A homily offered by the Rev. Dr. C. Eric Funston on the Feast of the Epiphany, January 6, 2017, to the people of St. Paul’s Episcopal Church, Medina, Ohio, where Fr. Funston is rector and which inaugurated at the service its Year of Celebration marking the parish’s bicentennial.
(The lessons for the day are the Episcopal Church’s Daily Office Lectionary, Year 1: Psalms 96 & 100;
Isaiah 52:7-10; and St. Matthew 12:14-21.)
We are here tonight for two reasons. First, because this is the Feast of the Epiphany, one of the major feasts of the Christian Church and one we too often ignore, and second, because this is the inaugural event of our Year of Celebration during which we will mark the 200th anniversary of the founding of this parish.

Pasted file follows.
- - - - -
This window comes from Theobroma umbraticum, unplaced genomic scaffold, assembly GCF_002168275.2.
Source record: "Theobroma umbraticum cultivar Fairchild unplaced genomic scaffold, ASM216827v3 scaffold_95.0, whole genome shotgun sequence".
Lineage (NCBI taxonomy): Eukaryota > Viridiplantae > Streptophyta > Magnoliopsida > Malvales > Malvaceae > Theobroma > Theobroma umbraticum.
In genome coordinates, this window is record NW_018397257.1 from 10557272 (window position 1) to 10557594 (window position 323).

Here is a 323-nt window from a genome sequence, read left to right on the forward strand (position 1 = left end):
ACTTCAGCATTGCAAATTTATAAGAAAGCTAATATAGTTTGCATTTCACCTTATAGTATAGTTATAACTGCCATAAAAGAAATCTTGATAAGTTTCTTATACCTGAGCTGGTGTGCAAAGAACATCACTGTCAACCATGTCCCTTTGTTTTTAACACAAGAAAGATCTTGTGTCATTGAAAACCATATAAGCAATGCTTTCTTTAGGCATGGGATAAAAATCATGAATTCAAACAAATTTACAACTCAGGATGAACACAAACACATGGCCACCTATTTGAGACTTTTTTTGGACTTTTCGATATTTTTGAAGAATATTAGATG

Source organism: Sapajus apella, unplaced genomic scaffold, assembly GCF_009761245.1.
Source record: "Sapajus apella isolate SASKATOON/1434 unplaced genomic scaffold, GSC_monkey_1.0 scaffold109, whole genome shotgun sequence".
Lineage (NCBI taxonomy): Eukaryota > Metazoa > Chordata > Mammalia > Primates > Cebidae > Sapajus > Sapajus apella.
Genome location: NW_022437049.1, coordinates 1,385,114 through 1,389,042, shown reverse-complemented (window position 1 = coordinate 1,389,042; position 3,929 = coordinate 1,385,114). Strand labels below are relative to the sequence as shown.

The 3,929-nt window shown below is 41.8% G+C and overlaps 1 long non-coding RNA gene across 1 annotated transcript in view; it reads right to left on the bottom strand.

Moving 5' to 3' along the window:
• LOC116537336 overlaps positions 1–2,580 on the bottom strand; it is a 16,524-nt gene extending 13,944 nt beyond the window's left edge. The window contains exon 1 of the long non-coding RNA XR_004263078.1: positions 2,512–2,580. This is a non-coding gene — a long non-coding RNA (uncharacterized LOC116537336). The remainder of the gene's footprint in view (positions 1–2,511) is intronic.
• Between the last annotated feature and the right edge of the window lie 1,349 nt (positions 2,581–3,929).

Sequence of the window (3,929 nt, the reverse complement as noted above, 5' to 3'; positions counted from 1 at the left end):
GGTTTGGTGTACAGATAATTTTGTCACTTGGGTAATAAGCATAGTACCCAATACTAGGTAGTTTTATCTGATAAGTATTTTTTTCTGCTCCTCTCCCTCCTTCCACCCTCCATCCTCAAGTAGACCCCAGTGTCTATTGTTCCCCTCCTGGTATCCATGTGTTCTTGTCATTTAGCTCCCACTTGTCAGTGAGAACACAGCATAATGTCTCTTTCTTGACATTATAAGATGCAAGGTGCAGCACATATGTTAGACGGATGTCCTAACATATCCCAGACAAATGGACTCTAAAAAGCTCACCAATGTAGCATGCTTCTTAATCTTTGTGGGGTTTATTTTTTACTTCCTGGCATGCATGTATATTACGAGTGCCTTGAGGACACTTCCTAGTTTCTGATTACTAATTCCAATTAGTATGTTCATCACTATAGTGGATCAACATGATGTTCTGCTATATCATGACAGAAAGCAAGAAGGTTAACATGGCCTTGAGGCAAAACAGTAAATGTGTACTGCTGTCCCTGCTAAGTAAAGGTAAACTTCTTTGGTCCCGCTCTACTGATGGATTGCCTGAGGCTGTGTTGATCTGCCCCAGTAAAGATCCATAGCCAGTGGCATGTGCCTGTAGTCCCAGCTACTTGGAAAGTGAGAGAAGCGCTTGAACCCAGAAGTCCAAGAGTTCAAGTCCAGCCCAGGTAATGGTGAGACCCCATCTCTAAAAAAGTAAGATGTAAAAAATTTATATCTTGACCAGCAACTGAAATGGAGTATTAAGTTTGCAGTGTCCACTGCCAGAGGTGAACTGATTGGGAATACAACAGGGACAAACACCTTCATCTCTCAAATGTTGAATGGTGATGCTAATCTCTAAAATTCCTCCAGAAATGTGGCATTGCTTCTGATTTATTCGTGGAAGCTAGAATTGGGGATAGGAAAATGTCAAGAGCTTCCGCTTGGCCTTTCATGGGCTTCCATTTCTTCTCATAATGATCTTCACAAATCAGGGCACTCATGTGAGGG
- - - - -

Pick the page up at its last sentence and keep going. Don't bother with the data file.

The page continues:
Epiphany is one of those weird Greek-based words that is so weakly translated into English that we misunderstand its power. Generally, the word is translated as “manifestation” and by it we refer to the manifestation of God in Christ Jesus. In the western church, this Feast of the Epiphany has come to focus on the visitation of the Magi – in some places it is even called “Three Kings Day” or just “Kings Day” – and it is followed by a season of Ordinary Time during which other “manifestations” of Christ are the focus of the weekly gospel lessons: his baptism by John with the descent of the Spirit and the voice of the Father, his first miracle of changing water to wine at the wedding in Cana, the calling of the Twelve, and so forth. In the eastern church, it is called the Theophany, usually translated as “manifestation of God,” and it is the principal feast of the Incarnation in the eastern tradition where the focus is primarily on either Jesus’ birth or his baptism.